German Imperial Naval High Command
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The German Imperial Naval High Command (German: Kaiserliches Oberkommando der Marine) was an office of the German Empire which existed from 1 April 1889 until 14 March 1899 to command the German Imperial Navy. A similarly named office existed in the Prussian Navy and the Kriegsmarine of Nazi Germany.
After the dissolution of the German Imperial Admiralty (Kaiserliche Admiralität) on 1 April 1889, the Imperial Naval High Command, the Office of the Inspector-General of the Navy, and the Imperial Naval Office (Reichsmarineamt) were established as successor institutions. The Imperial Naval High Command was headed by a commanding admiral, directly subordinate to the emperor, Wilhelm II of Germany. With the same obligations and rights as a commanding general of the army, this admiral fulfilled the duties of a Chief of the Naval Staff. Under instructions from the emperor, he commanded all naval units at sea and ashore.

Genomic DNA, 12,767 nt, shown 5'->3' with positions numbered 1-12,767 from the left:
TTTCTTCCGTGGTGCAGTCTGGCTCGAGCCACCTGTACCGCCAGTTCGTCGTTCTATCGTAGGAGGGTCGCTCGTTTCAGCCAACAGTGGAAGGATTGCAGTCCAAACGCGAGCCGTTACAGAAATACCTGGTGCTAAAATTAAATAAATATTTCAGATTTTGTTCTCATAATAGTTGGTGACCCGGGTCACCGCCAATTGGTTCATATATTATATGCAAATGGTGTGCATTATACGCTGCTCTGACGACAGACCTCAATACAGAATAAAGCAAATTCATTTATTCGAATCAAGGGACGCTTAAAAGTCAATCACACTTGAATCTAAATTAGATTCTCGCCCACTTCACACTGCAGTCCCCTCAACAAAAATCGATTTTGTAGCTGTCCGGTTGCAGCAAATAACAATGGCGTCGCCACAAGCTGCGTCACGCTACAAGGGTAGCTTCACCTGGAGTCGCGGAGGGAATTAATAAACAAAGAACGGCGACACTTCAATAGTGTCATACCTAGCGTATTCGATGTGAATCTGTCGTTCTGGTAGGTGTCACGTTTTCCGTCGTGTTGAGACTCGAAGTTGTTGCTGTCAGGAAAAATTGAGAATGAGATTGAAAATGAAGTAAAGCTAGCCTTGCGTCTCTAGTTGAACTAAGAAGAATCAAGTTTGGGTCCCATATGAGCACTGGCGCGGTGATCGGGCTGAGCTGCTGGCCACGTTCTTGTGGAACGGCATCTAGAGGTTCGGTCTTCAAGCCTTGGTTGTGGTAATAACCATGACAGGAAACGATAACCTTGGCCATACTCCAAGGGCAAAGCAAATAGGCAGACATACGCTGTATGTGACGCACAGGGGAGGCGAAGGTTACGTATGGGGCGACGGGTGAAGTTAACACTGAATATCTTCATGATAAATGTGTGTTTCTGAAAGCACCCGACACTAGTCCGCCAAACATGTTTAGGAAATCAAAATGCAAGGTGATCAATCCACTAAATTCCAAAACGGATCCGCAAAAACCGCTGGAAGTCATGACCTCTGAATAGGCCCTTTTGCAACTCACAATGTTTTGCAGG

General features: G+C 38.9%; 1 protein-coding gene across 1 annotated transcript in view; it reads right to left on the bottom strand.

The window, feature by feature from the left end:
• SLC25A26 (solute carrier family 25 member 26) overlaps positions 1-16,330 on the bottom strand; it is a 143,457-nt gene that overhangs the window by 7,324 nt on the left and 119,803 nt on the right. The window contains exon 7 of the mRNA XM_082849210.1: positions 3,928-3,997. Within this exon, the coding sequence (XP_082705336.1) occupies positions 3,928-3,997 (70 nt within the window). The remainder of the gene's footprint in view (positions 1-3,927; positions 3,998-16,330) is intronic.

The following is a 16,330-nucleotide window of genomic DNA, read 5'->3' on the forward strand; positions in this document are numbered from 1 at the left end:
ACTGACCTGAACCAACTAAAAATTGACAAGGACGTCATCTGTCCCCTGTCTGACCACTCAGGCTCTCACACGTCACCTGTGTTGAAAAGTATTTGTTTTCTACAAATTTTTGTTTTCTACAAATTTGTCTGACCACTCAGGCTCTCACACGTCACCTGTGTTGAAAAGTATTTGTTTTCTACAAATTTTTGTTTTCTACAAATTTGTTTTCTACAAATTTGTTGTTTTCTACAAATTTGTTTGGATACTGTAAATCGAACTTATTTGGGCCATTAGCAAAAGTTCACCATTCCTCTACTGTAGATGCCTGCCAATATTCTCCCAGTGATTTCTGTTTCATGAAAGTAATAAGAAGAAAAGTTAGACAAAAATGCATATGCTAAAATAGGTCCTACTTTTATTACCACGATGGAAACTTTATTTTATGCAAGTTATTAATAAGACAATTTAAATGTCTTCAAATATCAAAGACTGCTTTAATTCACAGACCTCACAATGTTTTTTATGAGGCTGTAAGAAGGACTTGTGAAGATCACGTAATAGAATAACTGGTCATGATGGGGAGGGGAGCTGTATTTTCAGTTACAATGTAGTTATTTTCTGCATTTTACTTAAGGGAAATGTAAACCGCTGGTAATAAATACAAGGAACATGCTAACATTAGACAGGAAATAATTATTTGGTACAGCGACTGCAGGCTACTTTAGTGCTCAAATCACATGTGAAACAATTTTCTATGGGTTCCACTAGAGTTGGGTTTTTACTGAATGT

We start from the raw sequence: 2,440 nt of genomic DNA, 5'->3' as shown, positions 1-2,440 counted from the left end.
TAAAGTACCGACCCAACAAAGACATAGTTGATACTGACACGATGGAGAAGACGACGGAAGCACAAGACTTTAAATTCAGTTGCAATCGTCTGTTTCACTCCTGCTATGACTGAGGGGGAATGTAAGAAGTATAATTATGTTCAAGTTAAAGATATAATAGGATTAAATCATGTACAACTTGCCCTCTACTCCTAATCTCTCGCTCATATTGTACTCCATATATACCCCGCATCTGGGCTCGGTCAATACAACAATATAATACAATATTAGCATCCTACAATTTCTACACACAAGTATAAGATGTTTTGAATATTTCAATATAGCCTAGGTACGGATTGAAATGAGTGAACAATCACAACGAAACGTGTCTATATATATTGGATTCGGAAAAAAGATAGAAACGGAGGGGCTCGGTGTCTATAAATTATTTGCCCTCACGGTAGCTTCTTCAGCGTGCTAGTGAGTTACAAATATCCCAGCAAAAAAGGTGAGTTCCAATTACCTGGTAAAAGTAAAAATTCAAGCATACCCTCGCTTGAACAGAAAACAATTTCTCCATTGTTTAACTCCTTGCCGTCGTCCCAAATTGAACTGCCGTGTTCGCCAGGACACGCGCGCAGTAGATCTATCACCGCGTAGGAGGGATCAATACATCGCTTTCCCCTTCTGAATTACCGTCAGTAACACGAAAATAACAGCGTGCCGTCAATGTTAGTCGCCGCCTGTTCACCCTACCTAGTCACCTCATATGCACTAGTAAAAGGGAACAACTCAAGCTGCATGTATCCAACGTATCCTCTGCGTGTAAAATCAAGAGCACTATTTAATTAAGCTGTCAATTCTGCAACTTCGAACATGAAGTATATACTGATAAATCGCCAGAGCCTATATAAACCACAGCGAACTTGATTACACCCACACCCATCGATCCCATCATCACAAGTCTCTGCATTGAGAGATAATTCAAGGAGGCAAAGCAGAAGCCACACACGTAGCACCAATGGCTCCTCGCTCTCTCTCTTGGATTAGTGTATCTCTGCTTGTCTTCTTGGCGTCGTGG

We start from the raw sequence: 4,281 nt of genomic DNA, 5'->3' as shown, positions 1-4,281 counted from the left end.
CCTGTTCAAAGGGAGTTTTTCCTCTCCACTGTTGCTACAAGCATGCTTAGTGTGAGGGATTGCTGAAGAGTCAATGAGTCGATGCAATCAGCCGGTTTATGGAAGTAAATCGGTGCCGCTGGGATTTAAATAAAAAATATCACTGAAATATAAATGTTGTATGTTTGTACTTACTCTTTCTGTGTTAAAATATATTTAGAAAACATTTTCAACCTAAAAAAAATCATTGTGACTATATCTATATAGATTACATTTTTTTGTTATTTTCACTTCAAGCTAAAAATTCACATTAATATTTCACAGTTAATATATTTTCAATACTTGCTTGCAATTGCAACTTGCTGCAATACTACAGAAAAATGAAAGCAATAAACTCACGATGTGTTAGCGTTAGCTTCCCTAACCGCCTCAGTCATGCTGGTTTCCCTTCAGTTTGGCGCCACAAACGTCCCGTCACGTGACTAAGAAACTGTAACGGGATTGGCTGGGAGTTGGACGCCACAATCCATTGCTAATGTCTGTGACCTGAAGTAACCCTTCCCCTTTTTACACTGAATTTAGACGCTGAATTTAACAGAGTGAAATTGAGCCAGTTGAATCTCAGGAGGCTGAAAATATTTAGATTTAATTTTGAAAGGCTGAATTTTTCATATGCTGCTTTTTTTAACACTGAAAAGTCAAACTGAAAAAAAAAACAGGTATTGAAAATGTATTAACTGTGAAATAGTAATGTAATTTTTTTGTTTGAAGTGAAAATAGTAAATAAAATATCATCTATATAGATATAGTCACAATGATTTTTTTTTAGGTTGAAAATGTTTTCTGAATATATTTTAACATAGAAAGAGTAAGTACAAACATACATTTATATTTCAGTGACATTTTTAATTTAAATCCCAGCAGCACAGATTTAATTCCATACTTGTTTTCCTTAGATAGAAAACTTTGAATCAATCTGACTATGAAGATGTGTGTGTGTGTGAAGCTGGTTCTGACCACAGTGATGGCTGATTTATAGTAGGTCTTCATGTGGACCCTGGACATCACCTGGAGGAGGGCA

When the German Emperor decided to take over the supreme command of the Navy himself on 14 March 1899, the Imperial Naval High Command was disbanded. This happened mainly at the instigation of Admiral Alfred von Tirpitz, to increase the power of his Imperial Naval Office (Reichsmarineamt). Some of the powers of the Imperial Naval High Command were transferred to the previously existing Admiralty Staff.
|№||Commanding Admiral||Took office||Left office||Time in office|
Max von der Goltz
|1 April 1889||8 March 1895||5 years, 341 days|
Eduard von Knorr
|8 March 1895||14 March 1899||4 years, 6 days|
- Walther Hubatsch: Der Admiralstab und die obersten Marinebehörden in Deutschland 1848-1945. Bernard & Graefe: Frankfurt/Main 1958
- Konrad Ehrensberger: 100 Jahre Organisation der deutschen Marine, Bernard & Graefe: Bonn 1993.